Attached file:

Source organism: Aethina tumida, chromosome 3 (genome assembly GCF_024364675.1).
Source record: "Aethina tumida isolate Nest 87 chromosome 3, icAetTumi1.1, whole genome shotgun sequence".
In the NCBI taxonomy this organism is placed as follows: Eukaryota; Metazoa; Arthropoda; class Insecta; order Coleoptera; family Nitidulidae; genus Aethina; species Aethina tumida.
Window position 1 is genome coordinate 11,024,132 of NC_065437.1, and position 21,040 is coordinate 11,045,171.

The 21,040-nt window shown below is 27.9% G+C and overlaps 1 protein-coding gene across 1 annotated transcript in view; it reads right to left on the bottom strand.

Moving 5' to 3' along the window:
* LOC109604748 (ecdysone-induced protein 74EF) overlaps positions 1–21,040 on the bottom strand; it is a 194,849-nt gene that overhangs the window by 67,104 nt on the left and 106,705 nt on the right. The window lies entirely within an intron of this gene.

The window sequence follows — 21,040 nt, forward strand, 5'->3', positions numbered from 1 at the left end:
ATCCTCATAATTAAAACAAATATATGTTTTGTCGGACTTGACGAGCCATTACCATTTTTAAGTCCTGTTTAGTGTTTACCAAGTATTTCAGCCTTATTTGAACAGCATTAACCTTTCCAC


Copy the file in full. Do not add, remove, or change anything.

Source organism: Aethina tumida, chromosome 3 (genome assembly GCF_024364675.1).
Source record: "Aethina tumida isolate Nest 87 chromosome 3, icAetTumi1.1, whole genome shotgun sequence".
In the NCBI taxonomy this organism is placed as follows: Eukaryota; Metazoa; Arthropoda; class Insecta; order Coleoptera; family Nitidulidae; genus Aethina; species Aethina tumida.
Window position 1 is genome coordinate 11,024,132 of NC_065437.1, and position 21,040 is coordinate 11,045,171.

The 21,040-nt window shown below is 27.9% G+C and overlaps 1 protein-coding gene across 1 annotated transcript in view; it reads right to left on the bottom strand.

Moving 5' to 3' along the window:
* LOC109604748 (ecdysone-induced protein 74EF) overlaps positions 1–21,040 on the bottom strand; it is a 194,849-nt gene that overhangs the window by 67,104 nt on the left and 106,705 nt on the right. The window lies entirely within an intron of this gene.

The window sequence follows — 21,040 nt, forward strand, 5'->3', positions numbered from 1 at the left end:
ATCCTCATAATTAAAACAAATATATGTTTTGTCGGACTTGACGAGCCATTACCATTTTTAAGTCCTGTTTAGTGTTTACCAAGTATTTCAGCCTTATTTGAACAGCATTAACCTTTCCAC